There is a lot more to the hospice than a place to die

John Chisnall with senior staff nurse Jenny Wetter, left, and Dr Cathy Higginns, right
John Chisnall with senior staff nurse Jenny Wetter, left, and Dr Cathy Higginns, right

Wigan and Leigh Hospice is one of the borough’s most wonderful institutions caring for thousands of people and their relatives each year. In the first of a daily series of features this week ANDREW NOWELL looks at the in-patient unit at the Kildare Street base.

Modern hospices continuously challenge outdated ideas about the institutions, and nowhere is that more true than on the in-patient unit.

The 14 beds at Wigan and Leigh Hospice’s headquarters in Hindley can be used to provide end-of-life care but also for other purposes such as respite breaks.

One person who recently found out hospices are about a lot more than merely being there in a person’s final weeks is Leigh resident John Chisnall, who spent around eight weeks at WLH.

Prostate cancer sufferer John, 73, came to the hospice’s Kildare Street unit as he was struggling to manage with a care package at home and needed help with pain relief.

He says the hospice, which arranged for him to be transferred to Carrington Court in Hindley, had been a far more pleasant experience than he had initially feared and praised the staff.

John said: “I had mixed feelings. When you think of a hospice you think of people dying but it’s nothing like that.

“It can be respite, giving your family members a break, and it can be help with pain relief and your tablets. The staff make sure you get the right amount of medication, whereas if you’re on your own at home you tend to just stuff yourself with painkillers.

“It has been very good. I was in quite a lot of pain when I arrived because a couple of bones in my spine have collapsed.

“I’ve also got COPD as well as asthma and they’ve been managing that.

“They’ve really looked after me and I’m very pleased I will be maintaining that connection with the hospice at Carrington Court.

“The time has flown here and the staff are so patient. People should open their eyes to what the hospice is because there is some fabulous work done here.”

For patients staying for weeks and even months the hospice’s rooms are made as homely as possible, with John enjoying a shelf full of family photographs and even a large Christmas gnome with switch-on lights in his room.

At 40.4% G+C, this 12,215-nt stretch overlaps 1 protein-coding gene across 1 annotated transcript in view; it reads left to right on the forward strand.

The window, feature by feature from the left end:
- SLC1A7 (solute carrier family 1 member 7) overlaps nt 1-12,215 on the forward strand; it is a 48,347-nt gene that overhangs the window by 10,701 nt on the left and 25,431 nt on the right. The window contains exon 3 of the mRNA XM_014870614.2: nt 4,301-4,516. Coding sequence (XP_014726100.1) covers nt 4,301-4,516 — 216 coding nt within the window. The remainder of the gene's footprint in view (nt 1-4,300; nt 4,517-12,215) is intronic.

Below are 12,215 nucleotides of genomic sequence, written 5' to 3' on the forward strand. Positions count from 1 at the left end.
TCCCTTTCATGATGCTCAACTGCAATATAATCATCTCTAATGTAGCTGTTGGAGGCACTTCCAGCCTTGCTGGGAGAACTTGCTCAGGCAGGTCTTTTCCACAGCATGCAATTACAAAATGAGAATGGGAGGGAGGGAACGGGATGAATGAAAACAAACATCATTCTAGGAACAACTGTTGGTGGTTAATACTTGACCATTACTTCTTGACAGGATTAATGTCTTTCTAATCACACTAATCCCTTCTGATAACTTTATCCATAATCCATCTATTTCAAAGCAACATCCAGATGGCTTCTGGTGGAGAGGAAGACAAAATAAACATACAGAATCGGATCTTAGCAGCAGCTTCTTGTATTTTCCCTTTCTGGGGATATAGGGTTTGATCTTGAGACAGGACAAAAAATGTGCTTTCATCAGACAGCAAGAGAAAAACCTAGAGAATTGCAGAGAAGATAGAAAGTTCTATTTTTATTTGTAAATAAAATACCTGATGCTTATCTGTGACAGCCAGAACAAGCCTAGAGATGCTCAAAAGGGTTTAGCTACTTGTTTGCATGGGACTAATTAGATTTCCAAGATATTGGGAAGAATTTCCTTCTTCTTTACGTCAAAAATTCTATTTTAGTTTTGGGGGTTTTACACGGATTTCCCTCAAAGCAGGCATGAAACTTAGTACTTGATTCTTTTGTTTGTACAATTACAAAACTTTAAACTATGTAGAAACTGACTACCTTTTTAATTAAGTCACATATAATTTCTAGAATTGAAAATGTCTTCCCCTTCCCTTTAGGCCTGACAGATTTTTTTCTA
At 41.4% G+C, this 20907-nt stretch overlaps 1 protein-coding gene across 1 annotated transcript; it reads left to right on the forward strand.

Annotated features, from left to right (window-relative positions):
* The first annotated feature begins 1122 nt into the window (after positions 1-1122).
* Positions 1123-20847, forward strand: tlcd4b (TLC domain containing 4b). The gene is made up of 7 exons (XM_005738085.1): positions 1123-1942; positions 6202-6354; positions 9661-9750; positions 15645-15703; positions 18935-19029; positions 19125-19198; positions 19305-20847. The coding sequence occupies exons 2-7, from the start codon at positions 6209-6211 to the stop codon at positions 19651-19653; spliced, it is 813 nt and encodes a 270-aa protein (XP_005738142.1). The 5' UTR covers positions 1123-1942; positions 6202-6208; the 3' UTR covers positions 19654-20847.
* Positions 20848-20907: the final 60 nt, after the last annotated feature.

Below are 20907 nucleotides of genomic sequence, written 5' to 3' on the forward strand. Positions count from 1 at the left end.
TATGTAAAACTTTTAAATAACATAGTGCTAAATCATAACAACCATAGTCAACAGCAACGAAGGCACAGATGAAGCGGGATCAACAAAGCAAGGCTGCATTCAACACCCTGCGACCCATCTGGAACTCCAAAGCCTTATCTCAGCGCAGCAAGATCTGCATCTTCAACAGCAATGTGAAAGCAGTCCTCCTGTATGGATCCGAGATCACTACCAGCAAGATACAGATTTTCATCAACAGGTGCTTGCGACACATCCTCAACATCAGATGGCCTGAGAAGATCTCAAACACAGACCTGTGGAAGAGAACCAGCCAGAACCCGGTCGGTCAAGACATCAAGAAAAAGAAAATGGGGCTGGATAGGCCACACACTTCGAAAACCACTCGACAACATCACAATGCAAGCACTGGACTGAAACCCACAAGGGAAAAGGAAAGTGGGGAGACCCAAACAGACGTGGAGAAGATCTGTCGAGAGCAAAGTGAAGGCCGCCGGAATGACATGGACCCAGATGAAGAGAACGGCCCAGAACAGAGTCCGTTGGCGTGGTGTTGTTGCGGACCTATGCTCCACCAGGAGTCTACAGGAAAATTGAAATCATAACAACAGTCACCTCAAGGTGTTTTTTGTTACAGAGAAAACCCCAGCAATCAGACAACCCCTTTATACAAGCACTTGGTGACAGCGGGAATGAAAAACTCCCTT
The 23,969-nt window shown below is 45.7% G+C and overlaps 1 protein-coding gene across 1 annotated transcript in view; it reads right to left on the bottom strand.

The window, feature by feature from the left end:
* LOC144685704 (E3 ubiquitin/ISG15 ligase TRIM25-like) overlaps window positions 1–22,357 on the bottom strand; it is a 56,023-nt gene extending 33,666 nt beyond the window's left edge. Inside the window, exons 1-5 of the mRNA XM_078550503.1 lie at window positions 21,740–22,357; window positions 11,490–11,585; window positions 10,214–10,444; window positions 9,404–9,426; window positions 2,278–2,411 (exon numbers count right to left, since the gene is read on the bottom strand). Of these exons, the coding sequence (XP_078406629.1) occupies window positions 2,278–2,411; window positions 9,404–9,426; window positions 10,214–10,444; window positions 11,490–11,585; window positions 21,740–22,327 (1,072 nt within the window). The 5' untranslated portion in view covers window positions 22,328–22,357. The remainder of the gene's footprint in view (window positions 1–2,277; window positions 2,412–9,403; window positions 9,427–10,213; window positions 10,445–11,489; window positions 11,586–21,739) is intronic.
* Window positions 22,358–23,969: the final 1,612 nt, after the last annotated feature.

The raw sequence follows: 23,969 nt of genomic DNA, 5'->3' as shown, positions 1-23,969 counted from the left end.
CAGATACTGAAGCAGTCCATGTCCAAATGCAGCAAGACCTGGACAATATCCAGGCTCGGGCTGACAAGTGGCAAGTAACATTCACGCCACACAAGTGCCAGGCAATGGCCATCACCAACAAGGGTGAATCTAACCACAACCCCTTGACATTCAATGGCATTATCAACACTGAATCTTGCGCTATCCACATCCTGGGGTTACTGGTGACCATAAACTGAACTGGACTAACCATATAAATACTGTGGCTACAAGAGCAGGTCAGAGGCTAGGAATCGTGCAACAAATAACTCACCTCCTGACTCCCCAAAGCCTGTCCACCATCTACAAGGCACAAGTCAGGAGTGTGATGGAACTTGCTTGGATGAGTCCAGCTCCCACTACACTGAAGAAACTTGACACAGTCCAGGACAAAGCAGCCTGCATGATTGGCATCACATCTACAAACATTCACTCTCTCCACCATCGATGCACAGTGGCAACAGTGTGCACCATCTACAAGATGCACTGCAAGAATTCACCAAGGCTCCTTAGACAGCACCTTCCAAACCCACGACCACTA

Unit residents can also take part in all the activities and services going on at the hospice if they feel well enough, including complementary therapies such as massage and Reiki, religious services and everyday tasks such as hairdressing. The nature of a modern hospice can even surprise some of the staff when they arrive, as senior nurse Jenny Wetter, who moved to WLH from a career in hospitals around a year ago, freely admits.

She said: “It’s a lovely approach here, more individualised and patient-centred.

“You also get to know the patients and their families very well, because it can be either short visits or repeated admissions to the in-patient unit. I’ve actually learned a lot from them.

“The care is very much promoting independence and allowing patients to make informed choices.

“For me it’s the little things that stand out, knowing you’ve been there and helped a patient or their relatives in their darkest moments. Sometimes it is just listening to them talking.

“The hospice is also fully integrated so everything is multi-disciplinary, working with other teams. We’ve got extensive community services now so a lot of work goes on facilitating palliative care and looking at potential discharges or new admissions.

“There’s also a lot of education work and training we have to do, on everything from enhanced communications to end-of-life care and management. It’s great because it’s done on site and there’s lots you can put your name down for.

“I enjoy working at Wigan and Leigh Hospice, it’s rewarding when you know what goes on. There’s such a stigma about hospices but it’s not at all doom or gloom, we are just helping people to live.”